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Afghan women fear peace with the Taliban may be at war with them



KABUL, Afghanistan – When Rahima Jami heard that the Americans and the Taliban were close to a peace agreement, she thought about her feet.

Jami is now legislator in the Afghan parliament, but in 1996, when the Taliban insurgents took power, she was headmistress – until she was forced out of her job and said she could only leave home in an ankle-length burka. 19659002] On a hot day at the market, her feet showed, and so the Religious Police beat her with a horse-whip until she was barely able to stand.

Horror stories by executors of the Taliban Committee for Promoting Virtue and Violence Vice prevention is a staple for any educated Afghan woman over 25 years old. Now, these women have a new horror story: the possibility that American troops will leave Afghanistan under a peace agreement with the Taliban.

For six days, the talks ended with a promise they would soon resume, bringing the parties closer to a deal than ever in the 17 years since the Taliban were removed from power. The mere possibility of concrete peace-making has given many Afghans on all sides a wave of enthusiasm and hope that four decades of an almost uninterrupted war could actually end.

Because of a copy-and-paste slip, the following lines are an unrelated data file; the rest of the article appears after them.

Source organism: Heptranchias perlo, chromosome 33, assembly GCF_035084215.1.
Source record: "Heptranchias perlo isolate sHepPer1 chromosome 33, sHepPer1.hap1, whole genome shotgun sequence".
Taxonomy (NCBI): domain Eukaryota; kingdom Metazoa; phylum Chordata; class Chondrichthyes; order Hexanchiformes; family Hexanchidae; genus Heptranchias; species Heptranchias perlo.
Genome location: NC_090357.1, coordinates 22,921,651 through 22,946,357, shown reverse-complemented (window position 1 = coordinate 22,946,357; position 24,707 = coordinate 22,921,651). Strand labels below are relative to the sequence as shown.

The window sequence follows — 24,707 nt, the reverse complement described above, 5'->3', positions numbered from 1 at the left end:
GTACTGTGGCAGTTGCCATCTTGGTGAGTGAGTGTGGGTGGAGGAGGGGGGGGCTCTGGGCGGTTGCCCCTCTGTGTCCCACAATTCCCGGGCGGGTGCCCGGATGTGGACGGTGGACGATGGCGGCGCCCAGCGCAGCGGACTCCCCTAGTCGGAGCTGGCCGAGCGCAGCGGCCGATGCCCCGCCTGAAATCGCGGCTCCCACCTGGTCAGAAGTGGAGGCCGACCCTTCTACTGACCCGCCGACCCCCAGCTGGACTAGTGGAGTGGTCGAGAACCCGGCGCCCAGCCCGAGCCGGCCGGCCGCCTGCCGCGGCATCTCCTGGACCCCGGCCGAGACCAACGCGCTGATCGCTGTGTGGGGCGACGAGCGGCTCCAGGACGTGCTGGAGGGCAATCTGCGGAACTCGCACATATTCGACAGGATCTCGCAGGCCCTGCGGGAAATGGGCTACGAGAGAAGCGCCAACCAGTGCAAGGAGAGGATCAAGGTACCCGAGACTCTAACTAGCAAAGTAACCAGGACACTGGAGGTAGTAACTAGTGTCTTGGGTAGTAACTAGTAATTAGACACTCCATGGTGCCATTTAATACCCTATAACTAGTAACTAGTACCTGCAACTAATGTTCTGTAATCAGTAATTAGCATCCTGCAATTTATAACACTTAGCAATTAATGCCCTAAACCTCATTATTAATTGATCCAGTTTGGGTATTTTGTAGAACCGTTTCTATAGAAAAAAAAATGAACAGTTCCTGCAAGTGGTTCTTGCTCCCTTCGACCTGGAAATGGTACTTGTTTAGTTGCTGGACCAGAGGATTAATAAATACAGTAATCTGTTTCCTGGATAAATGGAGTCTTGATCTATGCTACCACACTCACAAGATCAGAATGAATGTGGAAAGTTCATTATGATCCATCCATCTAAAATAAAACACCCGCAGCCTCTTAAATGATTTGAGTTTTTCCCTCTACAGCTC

For many women, however, hopes awoke a possible end to peace. The struggle mingles with an undeniable feeling of fear.

"We do not want peace that makes the situation for women's rights worse now," says Robina Hamdard, director of the legal department of Afghan Women's network. The organization is a coalition of prominent women's organizations funded from abroad.

No one has to sell Afghan women to stop the bloodshed. They have buried far too many husbands, sons and brothers. However, they fear that a peace that strengthens the Taliban may well trigger a new war against women, and they want the negotiators not to forget them.

"Afghan women also want peace," said Ms. Jami. "But not at any price."

When she thinks of this time she was beaten, she said, "I remember it, and I actually faint."

And how many women is Ms. Jami convinced that all A peace agreement that gives the Taliban a share in the power goes to the expense of freedom for Afghan women. "Come at this time, they will complete their incomplete dreams and they will be crueler than in the past," said Ms. Jami.